10 Ways to Cut Your Energy Bills This Summer
Life + Money

10 Ways to Cut Your Energy Bills This Summer


Even with energy costs near record lows, when a heat wave hits this summer, you might be sweating a spike in your home utility bills.

The National Oceanic and Atmospheric Administration predicts that temperatures this summer will be well above average, and the U.S. Department of Energy estimates that nearly half of our energy use goes to heating and cooling our homes. That means that reducing the amount of energy you use to cool your home can result in serious savings. Doing so, of course, will also make your home more environmentally friendly, so it’s a win for both the planet and your pocketbook.

While some methods of cutting bills — such as replacing an aging air conditioning system or installing new windows — have some serious upfront costs, others — like drawing the shades during the day or turning the thermostat up by just a few degrees — don’t cost a thing.

Plus, any renovations that you do could pay off when you go to sell your home. Last year, heating and cooling costs represented the most important environmental features for homebuyers, with 84 percent of buyers finding such features at least somewhat important, according to the 2015 National Association of Realtors Profile of Home Buyers.

Here are 10 ways to make sure that the high temperatures aren’t putting a chill on your bank account this summer.

1. Install a programmable thermostat. These devices allow you to preset controls so that you’re not cooling an empty house or cranking the air conditioner when everyone is asleep.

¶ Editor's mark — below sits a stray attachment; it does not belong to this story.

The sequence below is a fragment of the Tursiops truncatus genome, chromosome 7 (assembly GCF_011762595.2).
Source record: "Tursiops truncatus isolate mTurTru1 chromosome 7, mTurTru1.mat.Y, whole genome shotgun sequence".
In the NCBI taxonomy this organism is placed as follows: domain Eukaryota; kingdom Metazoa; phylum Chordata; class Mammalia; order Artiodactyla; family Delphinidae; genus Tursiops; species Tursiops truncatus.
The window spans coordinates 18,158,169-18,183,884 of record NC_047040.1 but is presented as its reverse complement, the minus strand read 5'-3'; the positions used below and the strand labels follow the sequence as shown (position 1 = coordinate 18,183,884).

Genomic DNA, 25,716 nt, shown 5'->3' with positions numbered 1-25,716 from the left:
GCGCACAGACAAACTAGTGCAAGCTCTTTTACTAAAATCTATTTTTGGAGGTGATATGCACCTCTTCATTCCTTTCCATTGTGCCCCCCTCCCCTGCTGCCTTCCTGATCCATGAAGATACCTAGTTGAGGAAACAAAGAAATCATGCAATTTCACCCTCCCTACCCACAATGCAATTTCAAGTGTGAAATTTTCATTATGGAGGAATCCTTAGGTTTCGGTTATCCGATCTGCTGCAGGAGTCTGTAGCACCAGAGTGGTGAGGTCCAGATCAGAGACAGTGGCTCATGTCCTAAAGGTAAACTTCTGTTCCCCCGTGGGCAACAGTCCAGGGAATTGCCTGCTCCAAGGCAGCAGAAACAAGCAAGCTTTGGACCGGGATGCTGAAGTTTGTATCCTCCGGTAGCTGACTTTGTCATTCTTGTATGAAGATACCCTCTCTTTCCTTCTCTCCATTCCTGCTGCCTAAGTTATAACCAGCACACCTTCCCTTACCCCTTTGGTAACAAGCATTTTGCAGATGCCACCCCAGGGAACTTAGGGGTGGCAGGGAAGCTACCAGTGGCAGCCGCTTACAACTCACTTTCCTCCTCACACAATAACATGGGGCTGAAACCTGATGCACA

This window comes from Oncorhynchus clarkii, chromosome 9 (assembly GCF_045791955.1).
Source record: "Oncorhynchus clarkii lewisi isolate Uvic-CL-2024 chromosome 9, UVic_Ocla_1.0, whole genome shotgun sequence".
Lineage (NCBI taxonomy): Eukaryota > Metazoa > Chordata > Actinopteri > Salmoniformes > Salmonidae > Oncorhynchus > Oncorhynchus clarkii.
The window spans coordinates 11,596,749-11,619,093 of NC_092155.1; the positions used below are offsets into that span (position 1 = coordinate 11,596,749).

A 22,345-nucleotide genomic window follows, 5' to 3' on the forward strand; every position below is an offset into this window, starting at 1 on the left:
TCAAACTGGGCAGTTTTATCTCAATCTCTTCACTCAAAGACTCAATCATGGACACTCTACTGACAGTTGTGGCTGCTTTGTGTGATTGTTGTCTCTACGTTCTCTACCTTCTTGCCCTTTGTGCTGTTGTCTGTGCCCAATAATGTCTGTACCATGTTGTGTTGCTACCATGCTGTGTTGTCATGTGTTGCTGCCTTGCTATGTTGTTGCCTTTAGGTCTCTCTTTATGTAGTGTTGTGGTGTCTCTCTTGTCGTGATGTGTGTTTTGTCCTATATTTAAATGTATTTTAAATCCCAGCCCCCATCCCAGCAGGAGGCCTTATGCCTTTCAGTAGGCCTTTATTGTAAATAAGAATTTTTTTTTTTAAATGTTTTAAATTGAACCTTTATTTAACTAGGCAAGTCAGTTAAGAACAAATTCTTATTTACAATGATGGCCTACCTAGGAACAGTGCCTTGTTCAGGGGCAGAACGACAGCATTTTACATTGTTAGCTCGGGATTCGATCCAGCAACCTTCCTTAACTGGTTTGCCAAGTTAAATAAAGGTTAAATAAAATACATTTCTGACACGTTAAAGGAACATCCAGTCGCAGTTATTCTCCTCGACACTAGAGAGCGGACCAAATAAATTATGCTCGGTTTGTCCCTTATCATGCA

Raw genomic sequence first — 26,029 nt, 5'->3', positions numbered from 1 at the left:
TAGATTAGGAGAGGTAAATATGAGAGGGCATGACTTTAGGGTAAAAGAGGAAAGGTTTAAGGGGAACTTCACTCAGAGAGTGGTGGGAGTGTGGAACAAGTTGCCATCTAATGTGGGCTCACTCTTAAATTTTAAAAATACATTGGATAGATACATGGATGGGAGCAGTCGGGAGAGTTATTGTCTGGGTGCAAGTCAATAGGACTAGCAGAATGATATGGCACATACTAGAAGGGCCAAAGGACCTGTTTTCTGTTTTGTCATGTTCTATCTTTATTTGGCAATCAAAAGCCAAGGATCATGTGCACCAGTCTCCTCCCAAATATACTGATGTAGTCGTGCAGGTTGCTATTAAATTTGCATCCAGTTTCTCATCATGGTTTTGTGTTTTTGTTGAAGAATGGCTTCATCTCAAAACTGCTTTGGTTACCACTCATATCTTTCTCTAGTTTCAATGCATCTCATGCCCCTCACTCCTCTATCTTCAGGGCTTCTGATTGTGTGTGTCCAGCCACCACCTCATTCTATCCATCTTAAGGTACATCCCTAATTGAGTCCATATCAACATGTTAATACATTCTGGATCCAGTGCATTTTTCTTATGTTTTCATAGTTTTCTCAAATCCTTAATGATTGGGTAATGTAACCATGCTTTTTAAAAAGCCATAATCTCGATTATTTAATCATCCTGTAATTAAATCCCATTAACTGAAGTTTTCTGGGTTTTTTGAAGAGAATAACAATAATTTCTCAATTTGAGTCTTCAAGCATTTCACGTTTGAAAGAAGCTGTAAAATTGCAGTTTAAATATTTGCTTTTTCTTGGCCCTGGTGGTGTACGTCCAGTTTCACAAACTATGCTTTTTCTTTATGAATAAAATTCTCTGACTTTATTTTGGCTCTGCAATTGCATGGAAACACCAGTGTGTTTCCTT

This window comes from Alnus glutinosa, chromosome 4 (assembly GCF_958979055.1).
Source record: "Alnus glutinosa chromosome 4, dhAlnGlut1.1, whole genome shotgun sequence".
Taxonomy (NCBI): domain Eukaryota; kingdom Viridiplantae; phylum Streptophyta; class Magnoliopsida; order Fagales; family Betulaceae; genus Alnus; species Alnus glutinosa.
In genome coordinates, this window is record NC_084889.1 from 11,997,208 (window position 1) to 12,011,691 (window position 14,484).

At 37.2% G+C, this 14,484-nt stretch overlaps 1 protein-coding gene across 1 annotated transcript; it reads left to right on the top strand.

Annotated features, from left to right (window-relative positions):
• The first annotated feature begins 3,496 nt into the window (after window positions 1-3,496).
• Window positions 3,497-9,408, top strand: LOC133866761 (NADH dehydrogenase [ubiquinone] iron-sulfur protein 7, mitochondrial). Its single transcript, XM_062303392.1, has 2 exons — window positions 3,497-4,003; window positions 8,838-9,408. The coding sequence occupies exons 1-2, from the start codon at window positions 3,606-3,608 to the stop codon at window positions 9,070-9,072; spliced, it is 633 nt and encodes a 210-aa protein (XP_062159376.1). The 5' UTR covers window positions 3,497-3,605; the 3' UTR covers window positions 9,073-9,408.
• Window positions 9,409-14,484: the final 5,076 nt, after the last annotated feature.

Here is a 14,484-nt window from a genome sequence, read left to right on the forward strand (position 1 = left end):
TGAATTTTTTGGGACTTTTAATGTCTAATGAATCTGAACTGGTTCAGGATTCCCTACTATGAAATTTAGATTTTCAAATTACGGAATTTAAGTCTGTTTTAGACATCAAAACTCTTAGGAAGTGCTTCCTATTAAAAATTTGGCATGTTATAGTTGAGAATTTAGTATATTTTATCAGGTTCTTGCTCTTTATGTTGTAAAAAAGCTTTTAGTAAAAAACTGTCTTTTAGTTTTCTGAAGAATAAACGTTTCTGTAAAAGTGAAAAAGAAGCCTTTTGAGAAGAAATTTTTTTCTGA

2. Turn on your fans. Using a ceiling fan (or a whole house fan if you have one) can help keep air circulating, so that the temperature inside feels cooler than it actually is.

3. Get an energy audit. A home energy auditor can survey your house and tell you exactly where cool air is escaping because you’re underinsulated. Some energy providers will offer free or discounted audits to their customers.

4. Plant shade trees. Planting trees that prevent direct sunlight from entering your windows can reduce your air conditioning costs by 15 to 50 percent, according to the Department of Energy.

5. Update your HVAC system. If your HVAC system was installed before 2003, upgrading to an EnergyStar system can make a huge difference in your bills.

6. Install energy-efficient windows. New double- or triple-paned windows have gas between the panes that serves as insulation to keep heat out even as the sun comes through.

7. Draw the shades. Simply closing your window coverings during the sun’s peak hours can have a significant impact on the inside temperatures.

8. Close vents and doors in unused rooms. Don’t waste energy cooling rooms that are not regularly used.

9. Plug your leaks. Check the caulking around doors and windows to make sure it’s not letting air seep out.

10. Paint your roof white. A solar reflective white paint can reflect more than four times the amount of sunlight as a black roof, cutting energy costs by 10 percent to 40 percent, according to the White Roof Project.